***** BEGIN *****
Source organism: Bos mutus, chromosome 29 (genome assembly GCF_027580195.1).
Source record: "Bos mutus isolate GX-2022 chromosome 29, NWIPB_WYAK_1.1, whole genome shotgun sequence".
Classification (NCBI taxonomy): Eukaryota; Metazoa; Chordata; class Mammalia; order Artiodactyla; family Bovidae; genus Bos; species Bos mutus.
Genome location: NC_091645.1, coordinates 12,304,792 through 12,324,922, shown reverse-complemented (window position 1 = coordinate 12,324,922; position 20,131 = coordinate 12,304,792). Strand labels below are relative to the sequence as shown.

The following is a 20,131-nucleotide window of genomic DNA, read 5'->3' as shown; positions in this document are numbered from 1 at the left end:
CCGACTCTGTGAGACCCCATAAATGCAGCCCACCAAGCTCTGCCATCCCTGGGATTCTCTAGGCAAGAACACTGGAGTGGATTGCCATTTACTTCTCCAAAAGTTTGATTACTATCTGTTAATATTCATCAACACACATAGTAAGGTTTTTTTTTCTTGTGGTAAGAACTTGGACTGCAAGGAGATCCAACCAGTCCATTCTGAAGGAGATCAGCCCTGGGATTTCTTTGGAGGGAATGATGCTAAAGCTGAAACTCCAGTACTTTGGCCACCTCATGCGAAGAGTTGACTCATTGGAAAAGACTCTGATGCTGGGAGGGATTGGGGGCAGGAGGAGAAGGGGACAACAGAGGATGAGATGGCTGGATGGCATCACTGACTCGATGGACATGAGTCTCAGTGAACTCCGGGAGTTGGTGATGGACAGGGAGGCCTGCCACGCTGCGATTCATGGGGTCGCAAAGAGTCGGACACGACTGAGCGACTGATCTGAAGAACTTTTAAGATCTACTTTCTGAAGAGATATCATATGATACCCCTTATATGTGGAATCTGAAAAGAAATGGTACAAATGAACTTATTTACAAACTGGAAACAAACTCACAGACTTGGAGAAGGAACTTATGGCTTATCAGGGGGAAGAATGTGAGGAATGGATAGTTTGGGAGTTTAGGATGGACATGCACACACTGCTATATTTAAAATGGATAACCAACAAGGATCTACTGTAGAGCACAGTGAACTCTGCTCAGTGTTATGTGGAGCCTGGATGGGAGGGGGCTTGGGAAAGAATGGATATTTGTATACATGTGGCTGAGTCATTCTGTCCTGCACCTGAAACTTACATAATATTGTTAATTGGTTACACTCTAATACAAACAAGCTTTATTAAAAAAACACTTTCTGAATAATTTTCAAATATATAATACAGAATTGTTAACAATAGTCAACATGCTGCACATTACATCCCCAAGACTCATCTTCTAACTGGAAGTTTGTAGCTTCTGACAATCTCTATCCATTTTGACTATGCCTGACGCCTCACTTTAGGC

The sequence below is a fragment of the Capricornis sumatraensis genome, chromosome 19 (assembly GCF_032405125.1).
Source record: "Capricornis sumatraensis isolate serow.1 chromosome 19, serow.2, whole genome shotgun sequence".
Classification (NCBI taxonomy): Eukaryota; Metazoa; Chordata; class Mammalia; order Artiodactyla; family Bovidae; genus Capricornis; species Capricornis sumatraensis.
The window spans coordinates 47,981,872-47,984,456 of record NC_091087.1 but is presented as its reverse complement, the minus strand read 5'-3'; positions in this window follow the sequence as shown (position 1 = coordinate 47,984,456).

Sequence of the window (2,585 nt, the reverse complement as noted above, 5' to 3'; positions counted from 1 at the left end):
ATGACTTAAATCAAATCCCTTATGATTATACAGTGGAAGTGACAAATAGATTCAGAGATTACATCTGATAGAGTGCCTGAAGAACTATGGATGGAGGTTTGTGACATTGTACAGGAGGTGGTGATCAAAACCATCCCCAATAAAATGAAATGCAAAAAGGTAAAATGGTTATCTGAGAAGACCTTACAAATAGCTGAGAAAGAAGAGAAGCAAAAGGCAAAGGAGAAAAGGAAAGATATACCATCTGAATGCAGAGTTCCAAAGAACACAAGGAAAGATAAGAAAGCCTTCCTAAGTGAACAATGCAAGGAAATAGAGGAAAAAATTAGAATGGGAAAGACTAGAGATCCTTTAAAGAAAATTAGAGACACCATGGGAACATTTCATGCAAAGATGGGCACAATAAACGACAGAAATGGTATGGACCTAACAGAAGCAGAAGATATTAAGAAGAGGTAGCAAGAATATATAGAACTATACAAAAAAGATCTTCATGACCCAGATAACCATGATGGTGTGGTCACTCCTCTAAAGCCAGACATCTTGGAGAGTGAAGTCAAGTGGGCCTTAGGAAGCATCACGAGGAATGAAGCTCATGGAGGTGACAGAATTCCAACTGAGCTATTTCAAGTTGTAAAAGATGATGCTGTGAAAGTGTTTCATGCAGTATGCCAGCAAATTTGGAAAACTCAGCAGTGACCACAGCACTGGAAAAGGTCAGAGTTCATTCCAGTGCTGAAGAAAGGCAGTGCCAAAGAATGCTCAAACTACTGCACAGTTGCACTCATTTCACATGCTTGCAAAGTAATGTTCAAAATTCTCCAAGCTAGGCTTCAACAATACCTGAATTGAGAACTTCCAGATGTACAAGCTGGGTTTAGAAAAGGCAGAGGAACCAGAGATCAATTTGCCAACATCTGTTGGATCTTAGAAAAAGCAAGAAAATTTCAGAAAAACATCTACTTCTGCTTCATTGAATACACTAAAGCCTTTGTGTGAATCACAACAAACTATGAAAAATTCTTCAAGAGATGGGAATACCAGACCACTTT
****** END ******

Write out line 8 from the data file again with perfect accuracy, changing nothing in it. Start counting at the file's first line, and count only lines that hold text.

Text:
Source record: "Capricornis sumatraensis isolate serow.1 chromosome 19, serow.2, whole genome shotgun sequence".